If the “person” referred to in section 11 includes any MP and if it is not limited to non-MPs, it would mean that once a disruption takes place, the Speaker can ask security services to enter the Chamber and remove MPs. However, it is not entirely clear whether section 11 covers MPs. The Constitution prohibits the arrest of MPs for anything they say in Parliament, so if section 11 allows for the arrest of MPs it would clearly be unconstitutional.
Further, the Act distinguishes in various places between “person’s” and MPs, which may cast doubt on whether section 11 applies to MPs.
If we assume that section 11 does cover MPs (a court will ultimately have to decide this point), the section must be interpreted narrowly so as to give effect to the provisions of the Constitution, specifically those sections guaranteeing the privileges of MPs and protecting their right to free speech. Section 11 must thus be interpreted to interfere with the free speech of MPs and with their privileges as little as possible, given what meaning the words are reasonably capable of meaning.
This suggests, I would argue, that a disruption which could trigger security force involvement would have to be interpreted to mean a situation where an MP or MPs act in such a way that it clearly renders it impossible for the House to continue with its business. I am not sure raising (what were clearly irrelevant and ill-conceived points of order or challenging the rulings made by the Speaker) rise to the level of a constitutionally valid “disruption”. At some point it may have been the case if the Speaker had allowed the EFF members to continue, but I am not sure it was the case when the Speaker ordered the removal of some EFF MPs.
But this is a legally grey area, so reasonable people may well differ on this until a Court clarifies the matter.
In any case, I am one of the voters who are put off by some of the antics of the EFF. I have no problem with EFF members raising points of order (as they were entitled to do by the rules). However, SONA is about more that Jacob Zuma – it’s about the President and Parliament as a constitutional entities. Continuing to raise points of order after the Speaker made her ruling to disallow it (which she was entitled to do in terms of the rules, even if she struggled to justify this) pushed the boundaries of what we should expect of our elected representatives.
That said, the security forces were authorised by the Speaker (whether validly or not) to remove Floyd Shivambu and Julius Malema from the chamber. As far as I am aware, they were not ordered to remove other EFF MPs from the chamber. These members cannot be collectively punished for what their leaders do (we do not live in Israel) so removing them (without explicit orders of the Speaker) must have been illegal unless somebody life was being threatened and section 4 of the Act would have kicked in.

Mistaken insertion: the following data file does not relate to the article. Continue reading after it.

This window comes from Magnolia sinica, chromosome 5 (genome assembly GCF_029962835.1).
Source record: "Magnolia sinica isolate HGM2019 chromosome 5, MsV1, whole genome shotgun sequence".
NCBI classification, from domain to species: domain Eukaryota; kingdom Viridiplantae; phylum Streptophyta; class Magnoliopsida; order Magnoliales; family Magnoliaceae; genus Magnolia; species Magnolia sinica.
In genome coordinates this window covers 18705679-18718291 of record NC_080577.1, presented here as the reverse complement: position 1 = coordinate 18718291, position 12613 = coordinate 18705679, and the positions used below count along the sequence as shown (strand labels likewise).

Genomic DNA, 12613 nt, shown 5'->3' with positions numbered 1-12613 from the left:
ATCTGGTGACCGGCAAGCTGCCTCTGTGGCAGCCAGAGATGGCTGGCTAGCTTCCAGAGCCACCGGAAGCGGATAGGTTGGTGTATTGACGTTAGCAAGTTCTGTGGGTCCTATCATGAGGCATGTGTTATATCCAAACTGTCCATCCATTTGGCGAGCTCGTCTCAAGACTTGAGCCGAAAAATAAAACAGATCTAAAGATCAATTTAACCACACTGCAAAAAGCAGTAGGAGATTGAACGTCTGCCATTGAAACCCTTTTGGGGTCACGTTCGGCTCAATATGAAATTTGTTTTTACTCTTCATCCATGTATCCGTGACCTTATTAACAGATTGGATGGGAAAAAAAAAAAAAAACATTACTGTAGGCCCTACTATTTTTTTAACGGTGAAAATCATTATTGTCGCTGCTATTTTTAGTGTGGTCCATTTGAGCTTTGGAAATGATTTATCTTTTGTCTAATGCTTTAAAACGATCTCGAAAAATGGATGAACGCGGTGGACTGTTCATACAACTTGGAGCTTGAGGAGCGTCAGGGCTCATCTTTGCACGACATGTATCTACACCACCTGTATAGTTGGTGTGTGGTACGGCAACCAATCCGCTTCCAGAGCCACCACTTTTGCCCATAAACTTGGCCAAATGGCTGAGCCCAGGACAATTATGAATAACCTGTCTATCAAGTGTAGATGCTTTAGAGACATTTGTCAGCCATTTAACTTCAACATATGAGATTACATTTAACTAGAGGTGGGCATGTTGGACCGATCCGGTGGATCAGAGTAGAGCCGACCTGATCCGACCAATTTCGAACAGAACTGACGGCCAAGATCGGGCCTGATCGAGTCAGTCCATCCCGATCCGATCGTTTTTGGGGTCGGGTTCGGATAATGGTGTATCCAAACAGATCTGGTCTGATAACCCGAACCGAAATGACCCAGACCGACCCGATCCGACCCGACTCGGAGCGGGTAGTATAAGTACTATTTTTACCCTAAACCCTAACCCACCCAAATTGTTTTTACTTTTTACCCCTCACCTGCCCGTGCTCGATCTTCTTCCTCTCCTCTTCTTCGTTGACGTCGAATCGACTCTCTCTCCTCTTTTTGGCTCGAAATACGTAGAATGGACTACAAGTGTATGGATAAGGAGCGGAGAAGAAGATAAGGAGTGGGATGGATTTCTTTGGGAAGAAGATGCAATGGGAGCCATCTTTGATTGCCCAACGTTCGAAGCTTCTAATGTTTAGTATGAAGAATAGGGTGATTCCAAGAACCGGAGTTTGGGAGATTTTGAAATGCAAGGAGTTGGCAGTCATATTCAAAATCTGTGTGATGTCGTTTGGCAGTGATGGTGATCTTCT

These are the legal niceties. But there may be a broader point about the quality of our constitutional democracy and the manner in which people in power overreact to challenges to their authority, that come into play here.
If the Speaker had been a wiser person and had suspended proceedings and had said we only proceed once Julius and Floyd leaves the Chamber – all while South Africans waited impatiently for the SONA to proceed – the EFF antics would have started to irritate many voters. I am not sure most voters would continue to have sympathy for actions by MPs that go beyond what (at least arguably) could be justified by the rules of Parliament.
In the end, it is voters (and not the Speaker or security forces) who serve as the ultimate check on MPs and their behaviour. Where MPs realise they are losing the sympathy of the public, they will almost certainly moderate their behaviour (or am I far too optimistic about the level-headed nature of voters and MPs?). Placing more trust in the slow wheels of democracy and in the voters and less in the brutal exercise of militarised state power, would therefore, in my opinion, have been far wiser.
It will very seldom (if ever) be good for democracy to allow police officers to be deployed to suppress the speech of democratically elected members of Parliament. It matters not whether such members represent the majority of voters or a minority.
Yes, it would have been a bother. The President might have had to read his speech from a TV studio or we might have had to wait another 30 minutes for him to read the speech from the Assembly podium. But who said democracy is not sometimes a messy affair? The President is a politician used to the rough and tumble of politics, so surely it is not as if he would have been dealt a mortal blow if the EFF had been given more rope to hang themselves?
This is my initial view. But my view is perhaps less important than the views of the millions of voters who must decide who to vote for ion the upcoming local government and (eventually) national elections.